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Return of the lost Serra: Missing 38-tonne sculpture is “back”

MADRID. Cristina Carrillo de Albornoz
It had to be one of the most embarrassing losses ever suffered by a museum. In 2006 Madrid’s Reina Sofía Contemp­orary Art Museum admitted that it had lost a 38-tonne sculpture—Equal-Paral­lel/ Guernica-Bengasi, 1986—by the American artist Richard Serra. Perhaps most extraordinary was that it had been missing for 14 years without anybody noticing. Now, after an unusual agreement with the artist, the work is back in the museum and is expected to go on show in the early new year.

The sculpture was commissioned by the museum, and was on display for four years until 1990. When the museum decided to revamp its displays it was decided that, for the time being, the Serra piece was too large and it was sent to a private storage facility—Macarron—in Madrid.

In 2004, the museum’s incoming director, Ana Martínez de Aguilar, ordered an inventory of the pieces in the museum’s permanent collection with a view to reordering the displays. In 2005 she decided to include the Serra sculpture, which was when it was discovered that the storage company had gone into receivership in 1998 and the sculpture, consisting of four, 1.5 metre-wide blocks of steel, was nowhere to be found. The last documents relating to payments for storage were dated 1992.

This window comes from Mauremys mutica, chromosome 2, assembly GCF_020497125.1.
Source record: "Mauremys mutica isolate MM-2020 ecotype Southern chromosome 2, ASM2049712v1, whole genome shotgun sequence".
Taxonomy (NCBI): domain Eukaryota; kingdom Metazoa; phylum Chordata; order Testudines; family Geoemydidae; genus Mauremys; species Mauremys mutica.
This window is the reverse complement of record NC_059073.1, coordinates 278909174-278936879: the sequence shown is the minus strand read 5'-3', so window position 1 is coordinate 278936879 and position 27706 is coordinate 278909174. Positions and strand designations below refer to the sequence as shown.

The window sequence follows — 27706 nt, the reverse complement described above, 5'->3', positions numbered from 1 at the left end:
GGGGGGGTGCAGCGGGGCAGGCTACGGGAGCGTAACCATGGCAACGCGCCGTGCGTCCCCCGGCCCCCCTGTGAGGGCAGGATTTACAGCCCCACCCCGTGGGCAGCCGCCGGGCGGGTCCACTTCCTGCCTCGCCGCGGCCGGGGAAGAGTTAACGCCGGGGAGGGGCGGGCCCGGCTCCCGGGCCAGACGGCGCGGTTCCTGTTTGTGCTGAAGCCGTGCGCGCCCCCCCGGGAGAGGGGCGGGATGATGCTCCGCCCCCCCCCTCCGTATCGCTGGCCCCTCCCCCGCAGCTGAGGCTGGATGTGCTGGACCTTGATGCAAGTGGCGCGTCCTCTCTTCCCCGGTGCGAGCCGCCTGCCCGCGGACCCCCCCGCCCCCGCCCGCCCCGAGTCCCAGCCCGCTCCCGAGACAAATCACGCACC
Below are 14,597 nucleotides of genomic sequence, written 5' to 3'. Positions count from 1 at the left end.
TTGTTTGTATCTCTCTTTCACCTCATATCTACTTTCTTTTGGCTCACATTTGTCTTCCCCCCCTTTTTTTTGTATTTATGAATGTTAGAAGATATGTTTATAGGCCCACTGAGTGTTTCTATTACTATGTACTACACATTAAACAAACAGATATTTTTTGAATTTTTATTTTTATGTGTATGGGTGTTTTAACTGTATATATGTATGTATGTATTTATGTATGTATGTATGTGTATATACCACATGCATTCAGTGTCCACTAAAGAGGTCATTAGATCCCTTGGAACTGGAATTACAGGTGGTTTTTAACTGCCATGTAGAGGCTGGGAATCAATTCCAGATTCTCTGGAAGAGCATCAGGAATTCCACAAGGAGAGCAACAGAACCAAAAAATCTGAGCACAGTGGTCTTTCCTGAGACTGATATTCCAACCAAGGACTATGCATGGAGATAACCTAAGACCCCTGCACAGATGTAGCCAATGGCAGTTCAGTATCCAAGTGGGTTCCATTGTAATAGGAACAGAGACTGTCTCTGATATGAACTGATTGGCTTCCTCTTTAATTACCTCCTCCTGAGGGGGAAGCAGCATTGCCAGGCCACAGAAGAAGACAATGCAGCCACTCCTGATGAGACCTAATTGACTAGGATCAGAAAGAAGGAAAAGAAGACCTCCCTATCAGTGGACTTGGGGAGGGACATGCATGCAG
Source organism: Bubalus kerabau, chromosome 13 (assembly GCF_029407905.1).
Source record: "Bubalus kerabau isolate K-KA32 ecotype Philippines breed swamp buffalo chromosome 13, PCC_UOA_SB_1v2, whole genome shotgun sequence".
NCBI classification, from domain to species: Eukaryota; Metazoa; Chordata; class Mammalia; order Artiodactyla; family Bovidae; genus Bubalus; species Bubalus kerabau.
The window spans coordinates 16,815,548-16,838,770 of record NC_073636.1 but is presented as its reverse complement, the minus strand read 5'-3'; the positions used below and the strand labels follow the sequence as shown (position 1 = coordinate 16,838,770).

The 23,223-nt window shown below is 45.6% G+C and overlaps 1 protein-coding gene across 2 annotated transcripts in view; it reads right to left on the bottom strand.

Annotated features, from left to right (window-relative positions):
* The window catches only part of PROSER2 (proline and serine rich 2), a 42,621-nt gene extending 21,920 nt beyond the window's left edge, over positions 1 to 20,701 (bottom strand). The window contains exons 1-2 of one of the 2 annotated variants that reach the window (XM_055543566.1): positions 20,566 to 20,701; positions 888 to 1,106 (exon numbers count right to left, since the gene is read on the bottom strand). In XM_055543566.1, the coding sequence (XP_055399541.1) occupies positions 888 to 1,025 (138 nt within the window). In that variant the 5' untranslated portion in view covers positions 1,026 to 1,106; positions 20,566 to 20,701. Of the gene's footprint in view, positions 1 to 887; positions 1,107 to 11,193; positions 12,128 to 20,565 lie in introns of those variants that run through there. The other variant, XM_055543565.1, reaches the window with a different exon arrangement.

Despite a police investigation, the former owner of the storage facility denied all knowledge of its whereabouts and it seemed that the museum was at a dead end, minus one giant sculpture.

However at the end of 2006 Richard Serra, who had been kept informed of all developments, agreed that an identical copy could be made by the German foundry with which he usually works. Serra would not be paid for the new commission. However, he insisted that it be made clear that “the Ministry of Culture and the Museum were responsible for what has happened”. The Reina Sofía would also be responsible for the fabrication costs of the remade work, around E83,500.

“This is not much if we consider that originally [we] paid E220,000 for the piece,” said Manuel Borja-Villel, current director of the Reina Sofía. “Its market value today would be out of our reach.” If the original sculpture reappears, it will be destroyed.

The remade work was exhibited at last year’s Serra retrospective at the Museum of Modern Art in New York and shipment to Spain has been paid by for by the American institution. The Reina Sofía expects the sculpture to be back on show around the end of December after the artist personally assembles the installation.